By Brian Rinaldi, Developer Programs Manager at Progress.
As developers, we are often required to wade through a lot of industry buzzwords and separate the wheat from the chaff. Lately, you may have been hearing the term “cognitive computing” more frequently, and you may be tempted to dismiss it as just another meaningless marketing term.
Part of the problem, as the Wikipedia entry on cognitive computing notes, is that “at present, there is no widely agreed-upon definition for cognitive computing in either academia or industry.” Although this may be true, cognitive computing is widely used to cover a whole array of technologies that are combined to solve problems by simulating the human thought process. This is why it is often spoken of as a sub-discipline of artificial intelligence (AI).
Putting the Pieces of Cognitive Computing Together
To solve a problem, an application must first understand it. This usually involves feeding large amounts of data that can be analyzed by a computer—essentially, machine learning. I like to think of this process along the lines of the common sci-if trope where a superhuman “speed learns” by rapidly analyzing the wealth of human knowledge (think The Matrix or The Fifth Element).
In terms of a cognitive application, this could involve things like image analysis (for image data), natural language processing (for textual data), and video or audio analysis (for multimedia data). It could even involve data supplied by IoT devices. However, it may also be as simple as analyzing a large database of information that an application might have gathered from its users.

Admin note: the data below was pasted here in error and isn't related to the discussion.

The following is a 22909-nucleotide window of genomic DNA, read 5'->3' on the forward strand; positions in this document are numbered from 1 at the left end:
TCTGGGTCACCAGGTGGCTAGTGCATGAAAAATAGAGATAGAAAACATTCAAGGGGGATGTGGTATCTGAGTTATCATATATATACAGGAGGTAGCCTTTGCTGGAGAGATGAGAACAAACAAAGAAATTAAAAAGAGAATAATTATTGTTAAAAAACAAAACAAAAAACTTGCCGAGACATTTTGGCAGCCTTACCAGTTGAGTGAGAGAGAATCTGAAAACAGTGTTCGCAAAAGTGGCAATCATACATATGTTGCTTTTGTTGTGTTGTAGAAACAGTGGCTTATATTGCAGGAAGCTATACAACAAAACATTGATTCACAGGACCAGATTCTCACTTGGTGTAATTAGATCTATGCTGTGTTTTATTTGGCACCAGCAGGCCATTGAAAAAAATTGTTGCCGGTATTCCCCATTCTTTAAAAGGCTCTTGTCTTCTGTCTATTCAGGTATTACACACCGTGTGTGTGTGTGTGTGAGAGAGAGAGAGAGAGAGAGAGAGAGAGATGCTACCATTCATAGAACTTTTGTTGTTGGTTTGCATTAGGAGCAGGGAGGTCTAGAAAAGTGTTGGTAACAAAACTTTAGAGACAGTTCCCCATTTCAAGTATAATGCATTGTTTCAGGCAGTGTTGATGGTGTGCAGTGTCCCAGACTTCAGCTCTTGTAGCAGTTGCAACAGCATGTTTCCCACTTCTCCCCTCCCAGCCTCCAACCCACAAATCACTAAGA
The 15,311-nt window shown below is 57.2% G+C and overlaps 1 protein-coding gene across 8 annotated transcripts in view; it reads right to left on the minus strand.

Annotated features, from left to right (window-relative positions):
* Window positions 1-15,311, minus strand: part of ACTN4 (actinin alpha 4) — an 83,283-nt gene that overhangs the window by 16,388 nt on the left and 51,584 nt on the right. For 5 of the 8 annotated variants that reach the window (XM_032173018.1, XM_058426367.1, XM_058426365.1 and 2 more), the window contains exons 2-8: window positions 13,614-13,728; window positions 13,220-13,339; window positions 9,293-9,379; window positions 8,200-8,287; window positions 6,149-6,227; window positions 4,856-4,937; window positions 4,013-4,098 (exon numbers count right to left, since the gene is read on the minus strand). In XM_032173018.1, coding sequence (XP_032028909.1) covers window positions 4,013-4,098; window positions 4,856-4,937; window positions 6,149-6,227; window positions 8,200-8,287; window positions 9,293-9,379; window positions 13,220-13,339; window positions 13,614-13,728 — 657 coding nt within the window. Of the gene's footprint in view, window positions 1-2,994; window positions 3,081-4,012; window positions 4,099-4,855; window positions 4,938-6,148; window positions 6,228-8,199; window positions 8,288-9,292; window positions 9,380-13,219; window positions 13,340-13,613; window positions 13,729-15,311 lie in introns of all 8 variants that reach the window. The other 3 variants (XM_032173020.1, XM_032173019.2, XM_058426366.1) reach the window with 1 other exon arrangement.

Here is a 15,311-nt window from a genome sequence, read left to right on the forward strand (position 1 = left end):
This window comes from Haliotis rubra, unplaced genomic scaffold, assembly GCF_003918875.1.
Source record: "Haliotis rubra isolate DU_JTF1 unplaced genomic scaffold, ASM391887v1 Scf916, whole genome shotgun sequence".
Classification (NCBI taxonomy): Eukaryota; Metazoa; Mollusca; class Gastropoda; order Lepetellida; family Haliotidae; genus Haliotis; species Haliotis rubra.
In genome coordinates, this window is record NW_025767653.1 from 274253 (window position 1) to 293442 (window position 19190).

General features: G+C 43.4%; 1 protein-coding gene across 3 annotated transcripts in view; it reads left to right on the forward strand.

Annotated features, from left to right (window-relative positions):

The goal of feeding that data is to allow the system to identify patterns. These patterns then can be tied to outcomes. Putting all these pieces together, new data can be fed into the system that uses what it has learned to identify probabilities for the various potential outcomes.
The final piece is the interaction with the end user of the cognitive application. Typically, a cognitive app is distinguished by utilizing some form of natural interaction. For example, a user might ask questions via a chatbot or some form of voice recognition.
Examples of Cognitive Services?
At this point, you may be wondering what the real-world applicability of any of this is. Here is a handful of examples:
- Salesforce recently created an algorithm using machine learning that automatically summarizes content with surprising accuracy.
- Google highlighted a proof of concept by AXA insurance that used machine learning to help predict drivers who might be at high risk of a high-loss car accident.
- The DataRPM CEO discussed how a combination of IoT (Internet of Things), machine learning, and AI can create systems that can predict and prevent machine failure on assembly lines.
Where to Go From Here
This article has provided a number of links for a wide array of projects and services. But that’s the thing: Although cognitive applications are clearly the future of application development, it is still a broad and loosely defined concept.